Got a case of the Tuesdays? People tend to be happier on the weekend than during the week, according to new research published by the National Bureau of Economic Research.

Interestingly, while happiness increases somewhat on the weekend, declines in worry, anger and stress are much larger. Stress is one-third less common on the weekend, the largest effect the weekend has on one of seven emotions measured in the study.

John Helliwell, with the University of British Columbia, and Shun Wang, with the Korea Development Institute, authored the study.

Helliwell and Wang looked at the Gallup/Healthways United States Daily Poll from 2008-12. The survey asked respondents about seven emotions: happiness, enjoyment, laughter, worry, sadness, anger and stress. Respondents said "yes" or "no" to questions about whether they felt an emotion during the previous day.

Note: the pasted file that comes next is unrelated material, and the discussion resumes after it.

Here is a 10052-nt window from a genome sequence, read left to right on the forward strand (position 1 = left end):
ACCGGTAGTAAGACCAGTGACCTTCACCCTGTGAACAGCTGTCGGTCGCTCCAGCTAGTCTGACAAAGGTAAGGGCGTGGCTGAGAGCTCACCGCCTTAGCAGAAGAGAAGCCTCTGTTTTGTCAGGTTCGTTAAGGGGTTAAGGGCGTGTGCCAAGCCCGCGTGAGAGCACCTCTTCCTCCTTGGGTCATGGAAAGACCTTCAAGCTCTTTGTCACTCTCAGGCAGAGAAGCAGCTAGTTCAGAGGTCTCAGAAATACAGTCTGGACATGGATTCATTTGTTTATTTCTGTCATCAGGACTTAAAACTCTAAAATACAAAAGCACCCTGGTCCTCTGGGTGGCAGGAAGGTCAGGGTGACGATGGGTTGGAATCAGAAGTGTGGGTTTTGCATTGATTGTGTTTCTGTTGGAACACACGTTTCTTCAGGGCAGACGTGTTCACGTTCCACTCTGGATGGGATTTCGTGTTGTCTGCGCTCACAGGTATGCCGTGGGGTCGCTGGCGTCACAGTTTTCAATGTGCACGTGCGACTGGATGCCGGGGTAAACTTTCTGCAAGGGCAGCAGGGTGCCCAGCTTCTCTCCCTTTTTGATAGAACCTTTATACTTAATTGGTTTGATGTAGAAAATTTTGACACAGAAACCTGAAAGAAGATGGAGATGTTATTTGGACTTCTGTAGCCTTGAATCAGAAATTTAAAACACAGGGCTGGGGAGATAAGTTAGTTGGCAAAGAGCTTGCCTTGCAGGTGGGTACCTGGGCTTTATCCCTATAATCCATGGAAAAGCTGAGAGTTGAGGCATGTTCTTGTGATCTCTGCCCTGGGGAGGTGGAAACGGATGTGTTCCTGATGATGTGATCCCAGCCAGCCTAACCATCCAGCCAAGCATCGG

The authors found that full-time workers were more likely to feel emotions on the weekend than part-time ones.

Workers in offices without trust or partner-like bosses were more likely to have a change in emotion on the weekend. Having more social time is the other largest factor creating happier people on weekends.

"Taken together, the quality of the social contexts on and off the job are the primary forces behind weekend effects in the subjective well-being of the working population of the United States," Helliwell and Wang wrote.